That is testimony, making God the subject of our sentences. Seeing life as shaped primarily by the Lord, not by us. This faith life begins with gratitude for God’s gifts. This faith life is sustained by delighting in doing God’s will. It is renewed by resisting false gods of money, sex, power, and success. It is a daily act of placing trust in God.

The last couple of weeks have been rather stress-filled for me, as I internalized the pressure of this move, thinking it was mine to lead, mine to guide, mine to navigate successfully – every last detail of it. And Friday, as I was trying to write this sermon, it hit me that it had become all about me, not God. I was becoming the subject of all my sentences. When earlier in the process, I had reveled in the blessings of God in gifting us with a new place to worship, now I was stressing over the responsibilities born by ME, myself, and I.

But one of the best things about being a preacher is that every week, I am forced to temporarily withdraw from activity to slow down to listen to God. I have to enter the cave of my bedroom study – want to or not. Much as I can distract myself by answering the phone, responding to another email, going to reheat my coffee for the fifth time in one afternoon, God enters in as I pray and study and changes me, re-orients me.

That’s why I will say to you that the best gift you can give yourself, your family and friends, even the whole world, is to spend more time reading scripture and prayerfully pondering how it relates to your own life. Take the Psalms – 150 of them, if you manage to read one every day, you will have read them all. Then challenge yourself to write one paragraph of response. Not every chapter of the Bible speaks as clearly as others, so if you read one that makes no sense to you, study harder if you’re inclined to research or move on to another and don’t worry about it, if you’re not. Take the Gospel of Luke, our Gospel for this year. Read one story each night or morning. Think about the life of this Jesus, whom you have chosen to follow, whose name you claim when you say you are Christian, whose body you mysteriously ingest when you come to this table. Take the book of Philippians, a wonderful epistle of Paul. Think about what Paul means when he says, “live your life in a manner worthy of the Gospel.”

Find in these stories of God’s people, your own story with the Lord. Read the stories of early Christians and the troubles they faced with courage, how they kept peace in their households, how they showed hospitality to strangers, how they shared things in common, how they set themselves apart from a culture which worshiped the power of the emperor.

Read about God’s people – the Jews – how they heard the voice of God saying, “Go to a land you do not know” and they went. How God called them to do things they thought they could not do, but received God’s reassurance, and so were able to say, “Here I Am, send me.” Read about how they received Ten Commandments and how they and we have tried to put God first, have no idols, respect the name of God, keep the Sabbath, honor parents, love other human beings by respecting life, possessions, sacred commitments, truth, and boundaries.

If we are not studying the Bible, worshiping, serving and listening to the reasonable voices of people in other faith traditions, then we are just as likely to be misguided in our understanding of true Christian faith as Rev. Terry Jones. We might not be so dangerous as he who sought so much media attention, but we do often have the attention of neighbors, co-workers, family members and friends. We all do and will witness to something. Nearly every day we testify. We testify to the greatness of a football team or to the power of a new cleaning product or the convenience of wonderful new feature on our computer. Do we give the same energy and purpose to our witness to the One who made us and stayed us from the beginning until now?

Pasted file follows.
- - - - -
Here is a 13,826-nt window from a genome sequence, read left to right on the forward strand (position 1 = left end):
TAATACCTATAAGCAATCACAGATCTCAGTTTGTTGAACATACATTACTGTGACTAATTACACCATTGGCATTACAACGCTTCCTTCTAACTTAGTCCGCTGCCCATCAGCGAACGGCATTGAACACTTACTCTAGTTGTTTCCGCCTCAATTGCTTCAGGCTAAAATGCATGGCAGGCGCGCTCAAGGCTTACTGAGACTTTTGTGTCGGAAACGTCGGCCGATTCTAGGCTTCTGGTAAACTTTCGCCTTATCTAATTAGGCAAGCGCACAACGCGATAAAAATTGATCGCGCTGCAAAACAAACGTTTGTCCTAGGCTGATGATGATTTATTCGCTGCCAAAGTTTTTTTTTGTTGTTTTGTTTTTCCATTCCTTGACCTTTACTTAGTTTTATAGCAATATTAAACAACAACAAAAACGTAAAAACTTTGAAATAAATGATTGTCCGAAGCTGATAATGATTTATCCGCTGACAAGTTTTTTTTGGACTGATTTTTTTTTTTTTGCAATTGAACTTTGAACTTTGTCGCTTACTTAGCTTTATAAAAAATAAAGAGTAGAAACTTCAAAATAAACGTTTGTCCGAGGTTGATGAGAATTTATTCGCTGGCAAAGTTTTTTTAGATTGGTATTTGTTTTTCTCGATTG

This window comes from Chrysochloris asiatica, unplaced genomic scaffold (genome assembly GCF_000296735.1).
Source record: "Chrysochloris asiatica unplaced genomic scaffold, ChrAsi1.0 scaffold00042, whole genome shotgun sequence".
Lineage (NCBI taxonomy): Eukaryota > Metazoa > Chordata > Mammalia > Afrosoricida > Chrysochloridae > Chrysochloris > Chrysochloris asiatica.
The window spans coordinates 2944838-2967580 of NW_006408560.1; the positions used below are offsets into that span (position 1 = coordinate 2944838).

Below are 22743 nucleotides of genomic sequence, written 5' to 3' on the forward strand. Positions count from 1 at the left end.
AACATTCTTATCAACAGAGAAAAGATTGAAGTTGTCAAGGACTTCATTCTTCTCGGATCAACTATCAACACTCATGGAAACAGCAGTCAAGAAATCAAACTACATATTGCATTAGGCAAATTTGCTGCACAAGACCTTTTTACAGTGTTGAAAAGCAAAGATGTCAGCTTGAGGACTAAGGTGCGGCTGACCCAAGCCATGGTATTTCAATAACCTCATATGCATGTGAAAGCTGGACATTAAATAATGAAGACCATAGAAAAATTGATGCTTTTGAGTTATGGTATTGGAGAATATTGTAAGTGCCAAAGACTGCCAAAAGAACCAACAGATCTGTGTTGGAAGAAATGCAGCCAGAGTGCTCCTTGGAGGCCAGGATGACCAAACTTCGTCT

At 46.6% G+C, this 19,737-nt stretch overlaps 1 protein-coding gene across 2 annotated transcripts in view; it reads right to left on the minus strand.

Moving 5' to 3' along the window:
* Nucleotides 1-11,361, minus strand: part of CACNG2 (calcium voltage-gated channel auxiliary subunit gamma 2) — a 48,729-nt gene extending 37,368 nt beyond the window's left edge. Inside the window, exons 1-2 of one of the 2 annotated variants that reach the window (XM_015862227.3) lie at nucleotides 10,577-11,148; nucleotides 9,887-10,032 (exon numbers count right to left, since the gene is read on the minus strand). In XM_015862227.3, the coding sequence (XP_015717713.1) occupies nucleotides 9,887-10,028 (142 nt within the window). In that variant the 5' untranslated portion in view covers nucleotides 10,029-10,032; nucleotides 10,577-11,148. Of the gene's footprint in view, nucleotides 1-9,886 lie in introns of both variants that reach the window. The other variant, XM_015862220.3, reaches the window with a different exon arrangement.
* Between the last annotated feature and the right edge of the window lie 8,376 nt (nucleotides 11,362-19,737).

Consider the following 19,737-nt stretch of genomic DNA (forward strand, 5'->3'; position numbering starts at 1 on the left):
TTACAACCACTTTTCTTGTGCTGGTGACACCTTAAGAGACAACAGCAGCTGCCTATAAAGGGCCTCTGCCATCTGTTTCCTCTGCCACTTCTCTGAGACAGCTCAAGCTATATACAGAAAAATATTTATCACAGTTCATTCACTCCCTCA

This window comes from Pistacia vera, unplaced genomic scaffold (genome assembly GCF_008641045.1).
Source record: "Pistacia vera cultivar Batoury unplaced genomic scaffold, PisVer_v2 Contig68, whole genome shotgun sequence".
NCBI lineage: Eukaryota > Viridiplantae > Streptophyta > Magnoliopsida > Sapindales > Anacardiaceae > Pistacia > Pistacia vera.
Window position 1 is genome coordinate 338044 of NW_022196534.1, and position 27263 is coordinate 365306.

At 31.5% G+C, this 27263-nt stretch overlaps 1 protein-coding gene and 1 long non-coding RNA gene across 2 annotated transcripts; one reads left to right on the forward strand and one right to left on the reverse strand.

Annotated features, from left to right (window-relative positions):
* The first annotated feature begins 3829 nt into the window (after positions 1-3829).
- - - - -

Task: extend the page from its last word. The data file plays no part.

Our lives must be shaped by the truths of the Lord of heaven and earth, not the falsehood of public opinion, which increasingly is fractious, rude, and disrespectful. We cannot call ourselves Peace Presbyterian Church unless we are living according to the character of the Prince of Peace, who came to save us. How much of your day, are your thoughts being shaped by the Prince of Peace, the God of your salvation, whose steadfast love and faithfulness hold us fast? Or are your attitudes being shaped by Hollywood, the television media and the false reality shows? The reality of God and the authenticity of Christian faith is on the line in our day. Many people simply do not see good reason to believe. Be their good reason.

Learning to speak about God comfortably is for many of us like learning a foreign language. It requires practice and it helps if we start with people who understand our discomfort, who are struggling with us to speak this language. So that’s why every Ministry Team at Peace begins with a Word-Share-Prayer time. It helps us practice the language of being Christian in this world, not just be passive, non-theological church members. We can learn to talk about our relationship with God, as well as talk to God, in community. God is worthy of our witness. Speak out the truth about God. Look at what God has done for us, as we moved faster than Presbyterians are usually able from one worship location to another. God has given us new life, Peace Presbyterian. Let us re-commit ourselves to telling the story of God’s goodness.

I want to close with prayer, adapting the words of the psalmist:

10 [Help us not to hide] your saving help within my heart, [Lead us to speak] of your

faithfulness and your salvation;

[May we not conceal] your steadfast love and your faithfulness

from the great congregation.

11 Do not, O LORD, withhold your mercy from [us];

let your steadfast love and your faithfulness keep [us] safe forever.